Stand Down is an annual event created in 1988 by Veterans Village of San Diego. It brings a variety of services to one site to aid veterans who are unemployed, homeless or on the precipice of homelessness.
“Stand Down had found all these people with legal issues,” Binder says. “They had more than 100 people with outstanding warrants. It was more than double the request for any other service—dental, employment, anything.”
Binder took this information to the court’s presiding judge.
He says the judge politely announced: "We’re open five days a week, eight hours a day. Tell them to come in and we’ll take care of them.”
It was a tone deaf response.
Binder had discovered homeless veterans were frustratingly stuck in a cycle of mistrust toward the courts. They'd get fined, couldn’t pay and were placed in custody. Then they were released and the cycle would repeat. And repeat.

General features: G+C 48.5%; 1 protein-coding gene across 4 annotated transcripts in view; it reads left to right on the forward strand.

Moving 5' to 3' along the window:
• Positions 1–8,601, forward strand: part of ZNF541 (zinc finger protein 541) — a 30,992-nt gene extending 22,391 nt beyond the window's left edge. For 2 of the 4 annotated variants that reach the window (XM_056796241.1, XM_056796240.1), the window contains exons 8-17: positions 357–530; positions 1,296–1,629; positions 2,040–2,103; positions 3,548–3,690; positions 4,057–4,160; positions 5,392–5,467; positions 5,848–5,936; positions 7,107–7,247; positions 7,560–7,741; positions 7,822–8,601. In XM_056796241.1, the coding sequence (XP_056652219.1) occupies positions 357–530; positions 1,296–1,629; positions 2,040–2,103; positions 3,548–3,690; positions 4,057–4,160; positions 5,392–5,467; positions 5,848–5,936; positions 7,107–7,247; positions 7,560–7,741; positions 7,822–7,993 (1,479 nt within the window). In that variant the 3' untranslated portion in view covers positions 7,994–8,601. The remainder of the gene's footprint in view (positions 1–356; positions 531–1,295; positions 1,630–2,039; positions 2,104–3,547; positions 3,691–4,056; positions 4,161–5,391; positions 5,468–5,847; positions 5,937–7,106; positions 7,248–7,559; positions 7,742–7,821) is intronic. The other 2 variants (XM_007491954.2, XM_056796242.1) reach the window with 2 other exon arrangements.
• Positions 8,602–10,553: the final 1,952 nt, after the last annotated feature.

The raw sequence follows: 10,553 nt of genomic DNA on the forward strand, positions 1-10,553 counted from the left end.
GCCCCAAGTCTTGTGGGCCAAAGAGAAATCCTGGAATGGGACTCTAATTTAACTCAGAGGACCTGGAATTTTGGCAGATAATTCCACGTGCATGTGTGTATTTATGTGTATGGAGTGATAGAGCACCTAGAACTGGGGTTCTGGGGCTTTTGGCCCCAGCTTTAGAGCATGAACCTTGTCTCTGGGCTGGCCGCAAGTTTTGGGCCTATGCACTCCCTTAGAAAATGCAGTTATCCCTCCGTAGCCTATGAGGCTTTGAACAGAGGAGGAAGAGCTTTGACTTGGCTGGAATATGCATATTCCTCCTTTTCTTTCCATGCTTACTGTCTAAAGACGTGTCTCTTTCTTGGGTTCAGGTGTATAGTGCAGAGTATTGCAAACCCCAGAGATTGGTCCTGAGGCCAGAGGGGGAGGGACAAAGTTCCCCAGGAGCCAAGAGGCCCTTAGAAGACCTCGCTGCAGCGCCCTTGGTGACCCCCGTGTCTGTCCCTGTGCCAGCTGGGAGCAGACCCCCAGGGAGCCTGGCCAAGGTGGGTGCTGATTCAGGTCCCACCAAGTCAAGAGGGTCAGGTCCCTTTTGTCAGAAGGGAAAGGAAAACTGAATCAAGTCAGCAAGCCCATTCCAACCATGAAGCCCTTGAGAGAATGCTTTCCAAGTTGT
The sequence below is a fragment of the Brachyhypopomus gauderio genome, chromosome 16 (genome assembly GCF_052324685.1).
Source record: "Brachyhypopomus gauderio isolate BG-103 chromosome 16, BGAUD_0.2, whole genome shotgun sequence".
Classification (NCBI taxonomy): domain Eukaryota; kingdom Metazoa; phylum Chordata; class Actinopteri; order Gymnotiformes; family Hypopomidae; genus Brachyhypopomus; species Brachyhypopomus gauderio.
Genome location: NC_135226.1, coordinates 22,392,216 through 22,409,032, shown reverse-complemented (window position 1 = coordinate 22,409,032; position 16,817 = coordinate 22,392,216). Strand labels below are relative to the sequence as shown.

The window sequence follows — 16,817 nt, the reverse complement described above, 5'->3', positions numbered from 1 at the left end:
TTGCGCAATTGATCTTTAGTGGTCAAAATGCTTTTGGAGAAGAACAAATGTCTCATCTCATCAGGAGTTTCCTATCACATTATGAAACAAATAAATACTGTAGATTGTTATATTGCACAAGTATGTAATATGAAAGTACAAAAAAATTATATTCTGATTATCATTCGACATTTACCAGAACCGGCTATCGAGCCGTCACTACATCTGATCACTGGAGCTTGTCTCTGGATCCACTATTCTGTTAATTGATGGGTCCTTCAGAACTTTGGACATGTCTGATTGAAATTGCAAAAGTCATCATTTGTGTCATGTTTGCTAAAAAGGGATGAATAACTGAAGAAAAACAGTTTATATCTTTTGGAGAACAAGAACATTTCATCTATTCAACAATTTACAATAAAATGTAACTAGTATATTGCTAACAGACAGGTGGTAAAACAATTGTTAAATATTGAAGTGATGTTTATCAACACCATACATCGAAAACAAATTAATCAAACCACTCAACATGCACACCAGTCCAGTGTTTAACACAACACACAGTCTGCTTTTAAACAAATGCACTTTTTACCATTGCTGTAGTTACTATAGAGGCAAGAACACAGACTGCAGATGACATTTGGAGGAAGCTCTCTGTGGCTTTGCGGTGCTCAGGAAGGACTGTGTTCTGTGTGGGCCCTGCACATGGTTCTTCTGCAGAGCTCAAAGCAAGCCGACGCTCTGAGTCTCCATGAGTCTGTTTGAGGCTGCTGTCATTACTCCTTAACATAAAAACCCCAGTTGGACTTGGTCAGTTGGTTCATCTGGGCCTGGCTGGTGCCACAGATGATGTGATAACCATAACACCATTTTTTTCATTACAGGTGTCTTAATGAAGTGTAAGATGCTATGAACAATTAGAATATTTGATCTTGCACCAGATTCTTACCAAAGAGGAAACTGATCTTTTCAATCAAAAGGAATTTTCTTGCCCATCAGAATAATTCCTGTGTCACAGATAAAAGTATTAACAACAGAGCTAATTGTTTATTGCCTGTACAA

Why walk willingly into court if it was likely you were going to be arrested?
After partnering with VVSD and Stand Down, Binder met with local prosecutors. They talked about the mostly public nuisance offenses in play that had become obstacles to the vets reintegrating into communities.
Binder and the prosecutors’ office developed an understanding. Veterans who were taking advantage of services to turn their lives around—like the VA Employment Development Department—could use that to reconcile the fines and fees instituted by the court.
That led to the first Homeless Court taking place at Stand Down in 1989. It was held on an outdoor sports field at San Diego High School. A judge stood at eye-level behind a lectern.
On a nearby table, clerks shuffled through collected piles of case files.
A public defender presented the case of the first veteran. His recent progress in a program was duly noted.
The prosecutor moved to dismiss the charges.
“So ordered,” the judge declared.
“There was an audible gasp,” Binder recalls. “From the veteran and from the providers of Stand Down. Everyone expected the police to show up and take people away, but that isn’t what happened.”
Nobody went to jail. An institution has been founded.
Participation in Homeless Court expanded from veterans that year to homeless and battered women. Today, it includes the general homeless population.